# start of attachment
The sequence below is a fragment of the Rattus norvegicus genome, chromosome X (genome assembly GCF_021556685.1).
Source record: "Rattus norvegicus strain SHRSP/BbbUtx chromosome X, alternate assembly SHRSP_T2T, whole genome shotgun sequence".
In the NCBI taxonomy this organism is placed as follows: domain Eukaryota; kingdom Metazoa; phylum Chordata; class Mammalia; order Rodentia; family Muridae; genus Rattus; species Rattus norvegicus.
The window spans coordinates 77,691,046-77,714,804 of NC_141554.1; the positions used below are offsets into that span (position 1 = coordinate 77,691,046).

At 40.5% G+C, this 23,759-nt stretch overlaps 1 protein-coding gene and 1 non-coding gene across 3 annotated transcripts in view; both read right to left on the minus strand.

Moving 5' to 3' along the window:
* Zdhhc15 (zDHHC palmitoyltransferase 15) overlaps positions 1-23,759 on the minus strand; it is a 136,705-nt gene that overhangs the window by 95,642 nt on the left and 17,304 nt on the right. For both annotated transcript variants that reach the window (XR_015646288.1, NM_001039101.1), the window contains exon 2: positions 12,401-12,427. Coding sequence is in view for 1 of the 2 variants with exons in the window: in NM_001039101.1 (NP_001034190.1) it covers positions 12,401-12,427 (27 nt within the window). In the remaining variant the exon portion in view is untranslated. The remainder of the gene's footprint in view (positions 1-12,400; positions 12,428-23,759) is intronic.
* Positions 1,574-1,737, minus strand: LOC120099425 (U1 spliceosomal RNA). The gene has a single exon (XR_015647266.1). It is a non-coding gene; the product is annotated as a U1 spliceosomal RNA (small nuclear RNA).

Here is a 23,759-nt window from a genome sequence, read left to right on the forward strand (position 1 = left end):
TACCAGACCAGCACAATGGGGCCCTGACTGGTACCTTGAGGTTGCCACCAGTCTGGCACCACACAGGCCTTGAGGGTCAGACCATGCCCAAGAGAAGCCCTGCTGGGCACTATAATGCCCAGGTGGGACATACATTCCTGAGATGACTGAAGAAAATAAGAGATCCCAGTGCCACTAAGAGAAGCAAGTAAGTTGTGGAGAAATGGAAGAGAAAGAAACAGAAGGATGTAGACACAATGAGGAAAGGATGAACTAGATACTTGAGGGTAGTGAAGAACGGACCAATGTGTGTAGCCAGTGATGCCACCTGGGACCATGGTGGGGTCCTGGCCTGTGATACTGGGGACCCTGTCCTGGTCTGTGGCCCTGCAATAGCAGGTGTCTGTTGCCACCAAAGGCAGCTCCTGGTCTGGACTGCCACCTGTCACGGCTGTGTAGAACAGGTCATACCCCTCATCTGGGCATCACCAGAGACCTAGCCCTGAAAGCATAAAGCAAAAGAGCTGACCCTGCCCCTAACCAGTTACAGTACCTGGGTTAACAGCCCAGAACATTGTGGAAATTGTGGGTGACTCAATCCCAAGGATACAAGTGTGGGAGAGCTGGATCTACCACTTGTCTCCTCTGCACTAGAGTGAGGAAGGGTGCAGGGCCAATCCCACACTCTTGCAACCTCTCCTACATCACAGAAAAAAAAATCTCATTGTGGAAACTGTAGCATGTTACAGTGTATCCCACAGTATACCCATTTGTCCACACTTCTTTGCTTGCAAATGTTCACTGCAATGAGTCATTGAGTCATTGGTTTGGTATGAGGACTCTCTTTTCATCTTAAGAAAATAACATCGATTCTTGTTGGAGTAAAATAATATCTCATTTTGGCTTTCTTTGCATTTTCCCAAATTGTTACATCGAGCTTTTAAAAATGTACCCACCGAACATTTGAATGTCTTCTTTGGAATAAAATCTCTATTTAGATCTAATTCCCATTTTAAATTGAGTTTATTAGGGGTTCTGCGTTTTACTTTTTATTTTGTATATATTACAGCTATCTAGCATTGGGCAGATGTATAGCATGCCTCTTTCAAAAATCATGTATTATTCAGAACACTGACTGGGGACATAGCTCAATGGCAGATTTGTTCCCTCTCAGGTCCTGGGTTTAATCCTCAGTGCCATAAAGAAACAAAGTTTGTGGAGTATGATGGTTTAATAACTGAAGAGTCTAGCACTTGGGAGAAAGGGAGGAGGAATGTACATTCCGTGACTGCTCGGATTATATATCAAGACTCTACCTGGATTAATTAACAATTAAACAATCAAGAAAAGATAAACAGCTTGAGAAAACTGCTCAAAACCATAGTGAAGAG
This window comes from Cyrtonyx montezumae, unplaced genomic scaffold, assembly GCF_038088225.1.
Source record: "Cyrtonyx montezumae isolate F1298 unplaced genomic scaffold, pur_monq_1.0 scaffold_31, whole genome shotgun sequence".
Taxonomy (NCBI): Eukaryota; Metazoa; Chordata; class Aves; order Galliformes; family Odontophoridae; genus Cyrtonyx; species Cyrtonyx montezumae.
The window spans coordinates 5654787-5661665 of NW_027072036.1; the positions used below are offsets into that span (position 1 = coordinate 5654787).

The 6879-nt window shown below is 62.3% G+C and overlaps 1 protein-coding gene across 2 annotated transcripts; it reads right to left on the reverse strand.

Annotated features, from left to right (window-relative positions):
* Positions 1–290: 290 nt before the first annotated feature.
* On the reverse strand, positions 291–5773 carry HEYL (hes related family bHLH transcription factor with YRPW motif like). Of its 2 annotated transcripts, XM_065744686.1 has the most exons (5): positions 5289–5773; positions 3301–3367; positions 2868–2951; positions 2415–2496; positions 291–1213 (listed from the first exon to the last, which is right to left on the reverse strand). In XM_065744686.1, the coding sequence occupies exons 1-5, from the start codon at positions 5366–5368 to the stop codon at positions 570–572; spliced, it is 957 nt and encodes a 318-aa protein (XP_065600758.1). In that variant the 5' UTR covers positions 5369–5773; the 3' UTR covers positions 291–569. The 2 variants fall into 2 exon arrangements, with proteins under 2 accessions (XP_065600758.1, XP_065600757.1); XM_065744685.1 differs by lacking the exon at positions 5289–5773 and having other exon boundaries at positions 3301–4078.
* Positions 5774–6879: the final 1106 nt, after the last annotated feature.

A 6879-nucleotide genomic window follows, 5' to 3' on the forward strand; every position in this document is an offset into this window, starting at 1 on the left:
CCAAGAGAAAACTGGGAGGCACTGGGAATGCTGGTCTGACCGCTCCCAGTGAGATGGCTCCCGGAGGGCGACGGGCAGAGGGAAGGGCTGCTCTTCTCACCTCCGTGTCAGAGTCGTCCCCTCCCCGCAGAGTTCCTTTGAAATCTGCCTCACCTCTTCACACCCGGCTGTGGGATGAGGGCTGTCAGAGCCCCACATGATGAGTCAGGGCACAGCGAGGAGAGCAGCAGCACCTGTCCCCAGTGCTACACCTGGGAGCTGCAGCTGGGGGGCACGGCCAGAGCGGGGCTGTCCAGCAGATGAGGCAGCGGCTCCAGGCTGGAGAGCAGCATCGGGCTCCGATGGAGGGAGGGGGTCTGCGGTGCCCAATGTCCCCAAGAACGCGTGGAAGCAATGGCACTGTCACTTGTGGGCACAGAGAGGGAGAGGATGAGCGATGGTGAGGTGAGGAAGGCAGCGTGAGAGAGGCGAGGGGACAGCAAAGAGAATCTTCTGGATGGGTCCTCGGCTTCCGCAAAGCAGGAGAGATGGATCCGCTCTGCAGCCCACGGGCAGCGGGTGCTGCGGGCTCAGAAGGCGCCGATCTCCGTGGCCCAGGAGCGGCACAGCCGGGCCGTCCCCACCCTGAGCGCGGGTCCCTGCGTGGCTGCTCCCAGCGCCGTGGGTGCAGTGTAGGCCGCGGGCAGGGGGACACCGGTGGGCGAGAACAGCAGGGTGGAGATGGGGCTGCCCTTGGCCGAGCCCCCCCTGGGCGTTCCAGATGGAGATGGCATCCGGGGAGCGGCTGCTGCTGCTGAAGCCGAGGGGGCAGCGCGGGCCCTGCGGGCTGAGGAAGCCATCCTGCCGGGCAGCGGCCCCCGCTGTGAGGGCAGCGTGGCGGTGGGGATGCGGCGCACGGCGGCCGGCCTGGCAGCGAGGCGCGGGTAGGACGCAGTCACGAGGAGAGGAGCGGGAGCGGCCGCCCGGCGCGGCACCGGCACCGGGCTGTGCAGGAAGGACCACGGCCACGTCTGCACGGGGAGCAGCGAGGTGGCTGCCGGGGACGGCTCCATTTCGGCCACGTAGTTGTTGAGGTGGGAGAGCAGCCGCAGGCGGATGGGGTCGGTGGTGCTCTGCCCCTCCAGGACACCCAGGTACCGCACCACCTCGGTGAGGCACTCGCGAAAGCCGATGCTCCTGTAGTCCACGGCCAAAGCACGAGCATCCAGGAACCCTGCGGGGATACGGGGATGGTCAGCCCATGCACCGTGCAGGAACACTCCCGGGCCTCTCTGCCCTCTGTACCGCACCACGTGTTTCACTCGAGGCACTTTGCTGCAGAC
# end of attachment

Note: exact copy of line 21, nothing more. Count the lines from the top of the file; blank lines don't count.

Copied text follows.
CCAAGAGAAAACTGGGAGGCACTGGGAATGCTGGTCTGACCGCTCCCAGTGAGATGGCTCCCGGAGGGCGACGGGCAGAGGGAAGGGCTGCTCTTCTCACCTCCGTGTCAGAGTCGTCCCCTCCCCGCAGAGTTCCTTTGAAATCTGCCTCACCTCTTCACACCCGGCTGTGGGATGAGGGCTGTCAGAGCCCCACATGATGAGTCAGGGCACAGCGAGGAGAGCAGCAGCACCTGTCCCCAGTGCTACACCTGGGAGCTGCAGCTGGGGGGCACGGCCAGAGCGGGGCTGTCCAGCAGATGAGGCAGCGGCTCCAGGCTGGAGAGCAGCATCGGGCTCCGATGGAGGGAGGGGGTCTGCGGTGCCCAATGTCCCCAAGAACGCGTGGAAGCAATGGCACTGTCACTTGTGGGCACAGAGAGGGAGAGGATGAGCGATGGTGAGGTGAGGAAGGCAGCGTGAGAGAGGCGAGGGGACAGCAAAGAGAATCTTCTGGATGGGTCCTCGGCTTCCGCAAAGCAGGAGAGATGGATCCGCTCTGCAGCCCACGGGCAGCGGGTGCTGCGGGCTCAGAAGGCGCCGATCTCCGTGGCCCAGGAGCGGCACAGCCGGGCCGTCCCCACCCTGAGCGCGGGTCCCTGCGTGGCTGCTCCCAGCGCCGTGGGTGCAGTGTAGGCCGCGGGCAGGGGGACACCGGTGGGCGAGAACAGCAGGGTGGAGATGGGGCTGCCCTTGGCCGAGCCCCCCCTGGGCGTTCCAGATGGAGATGGCATCCGGGGAGCGGCTGCTGCTGCTGAAGCCGAGGGGGCAGCGCGGGCCCTGCGGGCTGAGGAAGCCATCCTGCCGGGCAGCGGCCCCCGCTGTGAGGGCAGCGTGGCGGTGGGGATGCGGCGCACGGCGGCCGGCCTGGCAGCGAGGCGCGGGTAGGACGCAGTCACGAGGAGAGGAGCGGGAGCGGCCGCCCGGCGCGGCACCGGCACCGGGCTGTGCAGGAAGGACCACGGCCACGTCTGCACGGGGAGCAGCGAGGTGGCTGCCGGGGACGGCTCCATTTCGGCCACGTAGTTGTTGAGGTGGGAGAGCAGCCGCAGGCGGATGGGGTCGGTGGTGCTCTGCCCCTCCAGGACACCCAGGTACCGCACCACCTCGGTGAGGCACTCGCGAAAGCCGATGCTCCTGTAGTCCACGGCCAAAGCACGAGCATCCAGGAACCCTGCGGGGATACGGGGATGGTCAGCCCATGCACCGTGCAGGAACACTCCCGGGCCTCTCTGCCCTCTGTACCGCACCACGTGTTTCACTCGAGGCACTTTGCTGCAGAC